Hearings set on impact from salinity levels in FPL nuke cooling canals via My Palm Beach Post

A three-judge panel will decide if allowing FPL’s nuclear plant cooling canal water to exceed 100 degrees, potentially increasing salt levels in the canals and the aquifer, took the possible environmental impact into account.

A series of orgnaizations, including the Florida Wildlife Federation and the National Park Service, say they are alarmed by the skyrocketing salinity levels flowing from the canals to the Biscayne Bay and the Everglades. FPL says it’s not solely to blame for higher salinity levels in the canals, but is nonetheless working to lower salt levels.


The power plant’s looping network of unlined cooling canals at the plant bordering Biscayne Bay south of Miami have long been blamed for saltwater intrusion into the bay, the Floridan Aquifer and the nearby national parks.

The jump to a 104-degree maximum from 100 degrees as the upper limit for water temperatures was important because the canals had been as hot as 102 degrees that summer, and that meant the company would have to begin shutting down the reactors.


The evidentiary hearing in Homestead before the Atomic Safety and Licensing Board’s panel of three administrative law judges, who are employees of the NRC, will question witnesses called by FPL, the NRC and Citizens Allied for Safe Energy. The hearing is open to the public, said NRC spokesman Joey Ledford.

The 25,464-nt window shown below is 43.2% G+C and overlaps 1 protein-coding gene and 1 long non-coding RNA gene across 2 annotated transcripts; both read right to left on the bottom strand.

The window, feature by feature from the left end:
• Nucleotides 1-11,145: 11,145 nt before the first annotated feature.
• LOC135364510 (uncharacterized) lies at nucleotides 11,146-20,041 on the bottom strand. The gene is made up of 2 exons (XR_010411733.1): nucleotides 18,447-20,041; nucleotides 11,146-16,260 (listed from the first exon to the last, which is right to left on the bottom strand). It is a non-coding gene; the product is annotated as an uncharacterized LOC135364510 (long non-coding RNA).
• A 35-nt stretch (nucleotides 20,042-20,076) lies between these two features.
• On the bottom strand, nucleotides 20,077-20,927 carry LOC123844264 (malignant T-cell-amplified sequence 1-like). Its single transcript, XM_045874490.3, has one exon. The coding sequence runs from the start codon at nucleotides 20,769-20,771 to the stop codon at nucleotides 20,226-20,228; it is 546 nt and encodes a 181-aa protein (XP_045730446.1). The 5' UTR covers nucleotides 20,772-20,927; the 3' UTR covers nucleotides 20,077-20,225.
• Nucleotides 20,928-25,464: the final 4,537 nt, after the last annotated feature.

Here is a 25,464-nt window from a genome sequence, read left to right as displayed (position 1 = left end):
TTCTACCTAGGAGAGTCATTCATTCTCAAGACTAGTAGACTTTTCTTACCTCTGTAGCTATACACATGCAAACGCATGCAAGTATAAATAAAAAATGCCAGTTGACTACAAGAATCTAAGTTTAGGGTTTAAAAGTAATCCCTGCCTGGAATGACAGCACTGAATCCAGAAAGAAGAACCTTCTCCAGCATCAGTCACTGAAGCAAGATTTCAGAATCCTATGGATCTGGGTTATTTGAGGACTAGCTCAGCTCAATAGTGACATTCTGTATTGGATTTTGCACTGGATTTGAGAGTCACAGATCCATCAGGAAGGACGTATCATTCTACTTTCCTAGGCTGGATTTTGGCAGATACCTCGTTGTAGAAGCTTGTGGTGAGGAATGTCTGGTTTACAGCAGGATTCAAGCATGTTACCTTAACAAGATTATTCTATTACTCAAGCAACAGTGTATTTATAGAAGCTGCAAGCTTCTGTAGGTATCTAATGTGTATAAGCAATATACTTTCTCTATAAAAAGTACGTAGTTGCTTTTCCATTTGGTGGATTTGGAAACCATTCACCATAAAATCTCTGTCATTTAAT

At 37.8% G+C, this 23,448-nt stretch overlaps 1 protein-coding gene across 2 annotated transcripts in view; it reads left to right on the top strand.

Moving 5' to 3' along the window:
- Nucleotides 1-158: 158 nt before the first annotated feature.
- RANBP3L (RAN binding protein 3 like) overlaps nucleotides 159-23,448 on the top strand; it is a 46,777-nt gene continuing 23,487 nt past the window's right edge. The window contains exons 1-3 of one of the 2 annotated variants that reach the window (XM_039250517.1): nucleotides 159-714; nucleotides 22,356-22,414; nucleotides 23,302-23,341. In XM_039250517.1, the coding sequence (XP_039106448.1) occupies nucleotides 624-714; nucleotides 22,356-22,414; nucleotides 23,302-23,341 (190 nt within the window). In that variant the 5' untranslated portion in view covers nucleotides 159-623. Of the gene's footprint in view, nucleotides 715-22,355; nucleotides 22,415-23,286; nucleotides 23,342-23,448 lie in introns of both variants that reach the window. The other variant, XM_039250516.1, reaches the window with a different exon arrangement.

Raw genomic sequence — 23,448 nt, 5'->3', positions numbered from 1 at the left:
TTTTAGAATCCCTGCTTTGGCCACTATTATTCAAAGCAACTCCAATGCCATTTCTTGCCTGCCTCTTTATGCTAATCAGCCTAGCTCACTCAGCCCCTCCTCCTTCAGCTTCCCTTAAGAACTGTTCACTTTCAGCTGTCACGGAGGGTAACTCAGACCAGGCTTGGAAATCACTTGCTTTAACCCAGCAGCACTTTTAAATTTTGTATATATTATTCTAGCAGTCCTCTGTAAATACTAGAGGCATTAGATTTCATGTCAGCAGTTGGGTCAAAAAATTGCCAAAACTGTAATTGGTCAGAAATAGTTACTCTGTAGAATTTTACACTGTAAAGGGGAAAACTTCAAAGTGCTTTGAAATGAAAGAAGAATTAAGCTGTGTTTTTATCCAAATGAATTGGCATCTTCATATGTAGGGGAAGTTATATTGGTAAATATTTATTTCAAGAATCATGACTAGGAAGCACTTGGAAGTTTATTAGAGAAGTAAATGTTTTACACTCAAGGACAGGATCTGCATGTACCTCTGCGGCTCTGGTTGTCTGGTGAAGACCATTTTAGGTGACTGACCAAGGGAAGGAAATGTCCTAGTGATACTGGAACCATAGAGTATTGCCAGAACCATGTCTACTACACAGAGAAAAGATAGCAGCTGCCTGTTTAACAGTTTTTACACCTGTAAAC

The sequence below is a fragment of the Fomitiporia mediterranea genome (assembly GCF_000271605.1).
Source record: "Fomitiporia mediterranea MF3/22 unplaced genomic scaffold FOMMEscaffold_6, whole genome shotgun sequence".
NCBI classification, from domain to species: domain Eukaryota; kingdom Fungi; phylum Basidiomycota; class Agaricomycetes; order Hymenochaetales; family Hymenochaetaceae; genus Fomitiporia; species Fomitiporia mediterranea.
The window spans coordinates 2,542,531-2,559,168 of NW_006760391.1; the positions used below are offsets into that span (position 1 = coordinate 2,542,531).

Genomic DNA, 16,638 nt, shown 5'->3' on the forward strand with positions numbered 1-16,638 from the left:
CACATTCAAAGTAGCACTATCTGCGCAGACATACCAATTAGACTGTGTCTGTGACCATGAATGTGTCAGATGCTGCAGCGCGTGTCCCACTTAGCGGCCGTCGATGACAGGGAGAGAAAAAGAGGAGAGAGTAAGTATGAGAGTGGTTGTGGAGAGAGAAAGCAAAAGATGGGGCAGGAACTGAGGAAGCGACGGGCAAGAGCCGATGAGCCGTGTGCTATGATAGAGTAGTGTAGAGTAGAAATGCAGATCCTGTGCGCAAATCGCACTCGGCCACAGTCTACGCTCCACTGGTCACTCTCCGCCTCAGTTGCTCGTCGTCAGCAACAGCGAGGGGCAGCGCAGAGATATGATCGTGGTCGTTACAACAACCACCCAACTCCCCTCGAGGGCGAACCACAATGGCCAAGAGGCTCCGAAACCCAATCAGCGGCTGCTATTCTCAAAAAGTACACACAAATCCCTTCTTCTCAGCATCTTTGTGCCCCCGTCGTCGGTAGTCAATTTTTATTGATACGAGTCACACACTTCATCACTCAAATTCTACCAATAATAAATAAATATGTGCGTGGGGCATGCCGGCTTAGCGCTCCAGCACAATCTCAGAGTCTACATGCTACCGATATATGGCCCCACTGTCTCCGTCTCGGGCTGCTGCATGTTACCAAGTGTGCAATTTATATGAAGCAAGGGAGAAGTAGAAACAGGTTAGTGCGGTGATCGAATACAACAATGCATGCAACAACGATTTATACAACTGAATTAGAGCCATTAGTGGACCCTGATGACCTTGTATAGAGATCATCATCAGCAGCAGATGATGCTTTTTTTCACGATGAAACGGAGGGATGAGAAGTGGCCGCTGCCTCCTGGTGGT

The ASLB is the Nuclear Regulatory Commission’s independent body charged with conducting adjudicatory hearings and deciding legal challenges to the agency’s licensing and enforcement actions. A ruling is expected in about 90 days.


The hotter the water in the cooling canals system, built in the early 1970s, the saltier it becomes. This is because higher temperatures increase water evaporation.

During the last two dry seasons, the South Florida Water Management District has allowed FPL to pump as much as 100 million gallons of water a day from the L-31E canal in hopes of keeping the cooling canals from being too hot or too salty. At times the cooling canals’ salinity levels have been as much as three times that of Biscayne Bay’s.

The water was pumped after Biscayne Bay received its share.

White said he is appalled by how much water FPL has been permitted to take for its cooling system.

“Freshwater is required to hold back saltwater intrusion and to nurture hatchling and juvenile sea life,” White said. “High salinity is killing off wildlife in the area.”

Groups such as the Tropical Audubon Society, the Florida Wildlife Federation and the National Park Service have been alarmed by the rise in the canals’ salinity levels, temperatures, algae blooms and conditions in recent years. There’s been a severe drop in the number of crocodile nests and hatchlings in the system.

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